Digging a Vegetable Clamp

I’m sure we’d all love a 10×10 cellar with proper humidity levels, sturdy shelves and a light for convenience.  Not all of us have the time/money/space for one.  Don’t despair though, ancient man managed quite a bit of food storing, with just holes in the ground and caves.   Proper root cellars will keep things longer most years, but you can still get quite a lot of storage time out of the simpler methods.

Hole in the ground – Yup, that’s the level of simplicity I’m talking about.  I’ve stored potatoes, parsnips and carrots all winter with this method. I hear is works with beets too. First, dig up the roots, and cut the tops off to about 1 inch.  Gauge the size of your harvest.  Dig your hole, and don’t be a pansy about it. You need to dig down at least 12 inches deep and as wide around as you need for a single layer of roots.  If you make it too shallow your roots will freeze and spoil faster, and rodents will have an easier time finding the stash.  Line the hole with straw for potatoes, or sand for carrots/parsnips.  Make sure your hole isn’t in a flood prone area. Place in roots, and cover, making sure that they have 6-8 inches of soil above them.  Mark if you want, with something low key like a rock or stake. The roots will stay nice and crisp and cool for the fall/winter.  For those of us with really cold winters, there comes a point when the ground freezes and harvesting from the Hole goes on hiatus. Those roots will still be good if you dig them up as soon as the ground can be worked in the spring.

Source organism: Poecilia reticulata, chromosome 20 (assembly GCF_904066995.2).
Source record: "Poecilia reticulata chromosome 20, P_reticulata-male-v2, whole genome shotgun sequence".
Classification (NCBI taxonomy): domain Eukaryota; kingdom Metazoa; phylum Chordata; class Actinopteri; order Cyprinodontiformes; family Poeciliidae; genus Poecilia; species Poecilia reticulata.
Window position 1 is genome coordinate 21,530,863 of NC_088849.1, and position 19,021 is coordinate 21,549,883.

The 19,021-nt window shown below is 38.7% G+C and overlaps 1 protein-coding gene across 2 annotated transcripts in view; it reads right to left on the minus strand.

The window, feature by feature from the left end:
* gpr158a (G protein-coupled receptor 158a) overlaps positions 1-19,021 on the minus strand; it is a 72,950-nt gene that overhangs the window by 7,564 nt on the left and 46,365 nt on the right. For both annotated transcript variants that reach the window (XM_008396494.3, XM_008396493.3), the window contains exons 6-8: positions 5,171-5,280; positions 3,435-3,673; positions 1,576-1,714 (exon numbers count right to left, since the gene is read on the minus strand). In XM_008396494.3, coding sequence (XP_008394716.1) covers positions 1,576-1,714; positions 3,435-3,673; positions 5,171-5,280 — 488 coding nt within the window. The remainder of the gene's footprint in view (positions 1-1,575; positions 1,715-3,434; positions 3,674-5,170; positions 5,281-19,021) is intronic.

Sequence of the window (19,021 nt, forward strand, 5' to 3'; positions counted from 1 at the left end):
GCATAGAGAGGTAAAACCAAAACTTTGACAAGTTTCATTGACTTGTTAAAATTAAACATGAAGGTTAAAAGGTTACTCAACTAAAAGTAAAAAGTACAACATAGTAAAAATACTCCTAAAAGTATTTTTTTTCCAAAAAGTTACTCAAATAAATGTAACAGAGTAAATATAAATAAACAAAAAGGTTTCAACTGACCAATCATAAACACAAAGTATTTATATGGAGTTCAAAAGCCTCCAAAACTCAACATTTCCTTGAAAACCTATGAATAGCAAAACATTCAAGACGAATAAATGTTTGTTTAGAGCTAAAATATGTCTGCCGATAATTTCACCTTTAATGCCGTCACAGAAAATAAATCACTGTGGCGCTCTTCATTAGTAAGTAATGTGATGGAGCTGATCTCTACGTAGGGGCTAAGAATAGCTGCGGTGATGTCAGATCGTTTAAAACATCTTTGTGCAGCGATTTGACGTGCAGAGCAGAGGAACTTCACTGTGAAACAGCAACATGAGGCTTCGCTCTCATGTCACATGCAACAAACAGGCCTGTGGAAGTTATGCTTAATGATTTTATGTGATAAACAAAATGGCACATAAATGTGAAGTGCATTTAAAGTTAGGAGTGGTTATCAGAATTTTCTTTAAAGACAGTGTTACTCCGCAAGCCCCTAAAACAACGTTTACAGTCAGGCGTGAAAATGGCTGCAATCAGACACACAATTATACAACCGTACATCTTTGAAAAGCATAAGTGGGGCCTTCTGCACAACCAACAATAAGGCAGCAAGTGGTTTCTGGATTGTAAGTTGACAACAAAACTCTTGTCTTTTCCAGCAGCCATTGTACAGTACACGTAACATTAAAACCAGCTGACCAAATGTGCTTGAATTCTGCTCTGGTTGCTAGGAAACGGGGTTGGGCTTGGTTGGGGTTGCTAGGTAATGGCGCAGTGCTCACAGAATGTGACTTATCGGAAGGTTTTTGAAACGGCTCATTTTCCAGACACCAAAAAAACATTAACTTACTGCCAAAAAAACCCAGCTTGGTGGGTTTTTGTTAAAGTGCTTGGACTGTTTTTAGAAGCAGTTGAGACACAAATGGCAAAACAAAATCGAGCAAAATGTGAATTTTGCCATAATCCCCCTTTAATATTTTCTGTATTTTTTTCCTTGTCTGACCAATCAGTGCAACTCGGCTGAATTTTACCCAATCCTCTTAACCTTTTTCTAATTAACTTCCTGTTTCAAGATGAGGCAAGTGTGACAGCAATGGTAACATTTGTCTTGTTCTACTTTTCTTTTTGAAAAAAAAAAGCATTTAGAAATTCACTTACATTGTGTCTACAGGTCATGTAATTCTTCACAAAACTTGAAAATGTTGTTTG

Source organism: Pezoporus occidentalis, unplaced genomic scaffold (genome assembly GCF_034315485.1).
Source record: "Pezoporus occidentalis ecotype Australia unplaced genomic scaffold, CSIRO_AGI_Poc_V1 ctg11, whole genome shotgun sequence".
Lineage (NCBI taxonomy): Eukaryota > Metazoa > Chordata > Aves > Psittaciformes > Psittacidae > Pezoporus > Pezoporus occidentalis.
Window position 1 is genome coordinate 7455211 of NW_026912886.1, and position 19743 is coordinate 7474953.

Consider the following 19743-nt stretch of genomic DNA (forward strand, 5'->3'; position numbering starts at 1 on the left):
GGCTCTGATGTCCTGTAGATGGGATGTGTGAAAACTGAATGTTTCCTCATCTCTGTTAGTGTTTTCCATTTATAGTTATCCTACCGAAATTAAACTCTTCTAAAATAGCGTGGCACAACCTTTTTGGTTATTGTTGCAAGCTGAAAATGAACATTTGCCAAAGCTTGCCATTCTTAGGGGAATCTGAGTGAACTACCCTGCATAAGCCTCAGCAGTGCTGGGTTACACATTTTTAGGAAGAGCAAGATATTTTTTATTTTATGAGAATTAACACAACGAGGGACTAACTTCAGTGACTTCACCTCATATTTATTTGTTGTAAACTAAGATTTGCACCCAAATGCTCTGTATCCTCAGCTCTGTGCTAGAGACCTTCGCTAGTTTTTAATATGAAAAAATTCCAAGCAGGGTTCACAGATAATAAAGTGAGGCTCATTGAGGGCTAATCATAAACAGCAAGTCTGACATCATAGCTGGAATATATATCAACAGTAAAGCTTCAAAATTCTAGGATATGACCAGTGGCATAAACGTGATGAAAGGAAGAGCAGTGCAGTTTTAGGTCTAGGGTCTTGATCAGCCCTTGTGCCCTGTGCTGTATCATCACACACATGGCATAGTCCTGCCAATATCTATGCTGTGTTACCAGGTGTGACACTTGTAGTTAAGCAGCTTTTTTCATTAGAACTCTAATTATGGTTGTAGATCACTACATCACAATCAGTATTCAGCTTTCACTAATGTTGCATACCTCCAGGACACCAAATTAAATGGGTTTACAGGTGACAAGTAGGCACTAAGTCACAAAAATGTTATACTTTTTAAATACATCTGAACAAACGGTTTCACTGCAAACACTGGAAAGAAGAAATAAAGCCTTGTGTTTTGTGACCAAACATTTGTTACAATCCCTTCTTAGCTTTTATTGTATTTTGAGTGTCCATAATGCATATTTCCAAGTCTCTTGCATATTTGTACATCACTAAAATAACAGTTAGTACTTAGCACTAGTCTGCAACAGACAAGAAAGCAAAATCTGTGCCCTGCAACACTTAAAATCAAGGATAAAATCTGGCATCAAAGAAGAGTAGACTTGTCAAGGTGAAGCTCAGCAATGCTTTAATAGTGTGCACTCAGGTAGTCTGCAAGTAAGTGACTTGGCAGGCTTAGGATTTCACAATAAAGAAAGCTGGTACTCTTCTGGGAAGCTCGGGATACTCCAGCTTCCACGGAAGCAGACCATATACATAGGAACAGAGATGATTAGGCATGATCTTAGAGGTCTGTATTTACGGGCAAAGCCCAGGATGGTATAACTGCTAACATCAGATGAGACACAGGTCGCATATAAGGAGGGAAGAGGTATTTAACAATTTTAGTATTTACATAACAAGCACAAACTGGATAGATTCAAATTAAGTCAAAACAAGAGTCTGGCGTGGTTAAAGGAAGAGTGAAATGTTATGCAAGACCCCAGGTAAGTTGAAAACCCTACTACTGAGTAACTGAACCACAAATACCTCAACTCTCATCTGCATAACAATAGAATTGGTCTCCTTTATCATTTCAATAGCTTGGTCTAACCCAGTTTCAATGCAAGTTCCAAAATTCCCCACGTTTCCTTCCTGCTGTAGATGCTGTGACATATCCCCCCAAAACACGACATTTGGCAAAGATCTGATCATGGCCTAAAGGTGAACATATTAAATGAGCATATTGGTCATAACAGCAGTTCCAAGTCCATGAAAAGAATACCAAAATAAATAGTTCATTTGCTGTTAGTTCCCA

Bury a trashcan – Using a buried trashcan will avoid a lot of the moisture issues that can plague Hole-in-the-ground stashes.  If you bury it so the top is near the ground level, you can arrange to still harvest even after the soil has frozen.   Use a stick to help get soil down around the sides of the trashcan, you want good contact between the soil and the can to aid in insulating.   Hopefully this goes without saying,  but use a clean trashcan.

Vegetable Clamp –  If moisture or soil composition keeps you from digging buried cashes, a clamp might work for you.  Using a patch of bare earth, put down a thick layer of straw.  Mound your roots on top of the straw, in a pyramid shape.  Put a thick layer of straw over all of that.  Shovel dirt over the entire mound, leaving some straw uncovered at the top for ventilation.  6 inches is the minimum for the earth covering, 10-12 inches will get you further in zone 4 winters.  Clamps are more noticeable, scavengers of the 4 legged and 2 legged  variety will have an easier time spotting clamps than they would something like the buried trashcan.

With all of these, bags of leaves can make good insulation, as can snow.  Be creative about using the free materials around you, and you’ll find you can store your root veggies cheaply over the winter.

– Calamity Jane

9 comments… add one
  • SLHaynes October 13, 2011, 9:31 am

    With the trashcan method, would you recommend a galvanized metal trashcan or heavy plastic? Thanks!

    • craig October 13, 2011, 10:07 am

      I would recommend a metal trashcan. I’ve seen plastic cans chewed into by 4 legged critters no matter how sturdy they are.

    • Calamity Jane October 13, 2011, 1:30 pm

      What Craig said. Metal cans will eventually rust if there’s moisture, and that can cause holes, but otherwise they are tougher against vermin.